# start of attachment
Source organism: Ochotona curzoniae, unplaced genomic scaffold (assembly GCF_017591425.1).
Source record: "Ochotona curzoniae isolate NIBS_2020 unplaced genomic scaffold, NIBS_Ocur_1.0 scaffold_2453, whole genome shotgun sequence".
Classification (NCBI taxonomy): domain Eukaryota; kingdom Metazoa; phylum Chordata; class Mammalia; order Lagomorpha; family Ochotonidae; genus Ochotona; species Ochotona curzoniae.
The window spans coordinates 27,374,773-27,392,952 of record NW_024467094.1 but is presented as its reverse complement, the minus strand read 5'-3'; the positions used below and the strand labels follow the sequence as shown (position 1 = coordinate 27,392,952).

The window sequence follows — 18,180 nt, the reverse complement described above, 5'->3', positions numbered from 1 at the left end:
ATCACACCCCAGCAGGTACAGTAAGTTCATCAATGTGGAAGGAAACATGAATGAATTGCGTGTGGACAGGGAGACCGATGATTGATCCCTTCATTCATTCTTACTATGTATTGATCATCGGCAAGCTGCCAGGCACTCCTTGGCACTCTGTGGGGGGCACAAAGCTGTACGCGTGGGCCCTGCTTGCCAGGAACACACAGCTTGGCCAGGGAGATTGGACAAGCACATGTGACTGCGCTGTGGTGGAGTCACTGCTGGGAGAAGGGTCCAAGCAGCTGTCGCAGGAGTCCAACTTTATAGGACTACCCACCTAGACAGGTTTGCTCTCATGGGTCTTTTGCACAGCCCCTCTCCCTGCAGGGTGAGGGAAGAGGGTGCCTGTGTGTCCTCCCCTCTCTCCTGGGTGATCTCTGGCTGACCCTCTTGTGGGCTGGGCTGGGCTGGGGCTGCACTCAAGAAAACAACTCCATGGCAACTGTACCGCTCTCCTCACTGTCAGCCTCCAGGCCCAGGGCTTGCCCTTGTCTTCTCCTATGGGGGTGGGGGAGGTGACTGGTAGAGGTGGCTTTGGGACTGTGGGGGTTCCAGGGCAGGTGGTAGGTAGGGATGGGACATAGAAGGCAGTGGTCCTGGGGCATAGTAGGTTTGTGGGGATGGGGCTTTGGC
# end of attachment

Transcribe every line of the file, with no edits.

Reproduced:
Source organism: Ochotona curzoniae, unplaced genomic scaffold (assembly GCF_017591425.1).
Source record: "Ochotona curzoniae isolate NIBS_2020 unplaced genomic scaffold, NIBS_Ocur_1.0 scaffold_2453, whole genome shotgun sequence".
Classification (NCBI taxonomy): domain Eukaryota; kingdom Metazoa; phylum Chordata; class Mammalia; order Lagomorpha; family Ochotonidae; genus Ochotona; species Ochotona curzoniae.
The window spans coordinates 27,374,773-27,392,952 of record NW_024467094.1 but is presented as its reverse complement, the minus strand read 5'-3'; the positions used below and the strand labels follow the sequence as shown (position 1 = coordinate 27,392,952).

The window sequence follows — 18,180 nt, the reverse complement described above, 5'->3', positions numbered from 1 at the left end:
ATCACACCCCAGCAGGTACAGTAAGTTCATCAATGTGGAAGGAAACATGAATGAATTGCGTGTGGACAGGGAGACCGATGATTGATCCCTTCATTCATTCTTACTATGTATTGATCATCGGCAAGCTGCCAGGCACTCCTTGGCACTCTGTGGGGGGCACAAAGCTGTACGCGTGGGCCCTGCTTGCCAGGAACACACAGCTTGGCCAGGGAGATTGGACAAGCACATGTGACTGCGCTGTGGTGGAGTCACTGCTGGGAGAAGGGTCCAAGCAGCTGTCGCAGGAGTCCAACTTTATAGGACTACCCACCTAGACAGGTTTGCTCTCATGGGTCTTTTGCACAGCCCCTCTCCCTGCAGGGTGAGGGAAGAGGGTGCCTGTGTGTCCTCCCCTCTCTCCTGGGTGATCTCTGGCTGACCCTCTTGTGGGCTGGGCTGGGCTGGGGCTGCACTCAAGAAAACAACTCCATGGCAACTGTACCGCTCTCCTCACTGTCAGCCTCCAGGCCCAGGGCTTGCCCTTGTCTTCTCCTATGGGGGTGGGGGAGGTGACTGGTAGAGGTGGCTTTGGGACTGTGGGGGTTCCAGGGCAGGTGGTAGGTAGGGATGGGACATAGAAGGCAGTGGTCCTGGGGCATAGTAGGTTTGTGGGGATGGGGCTTTGGC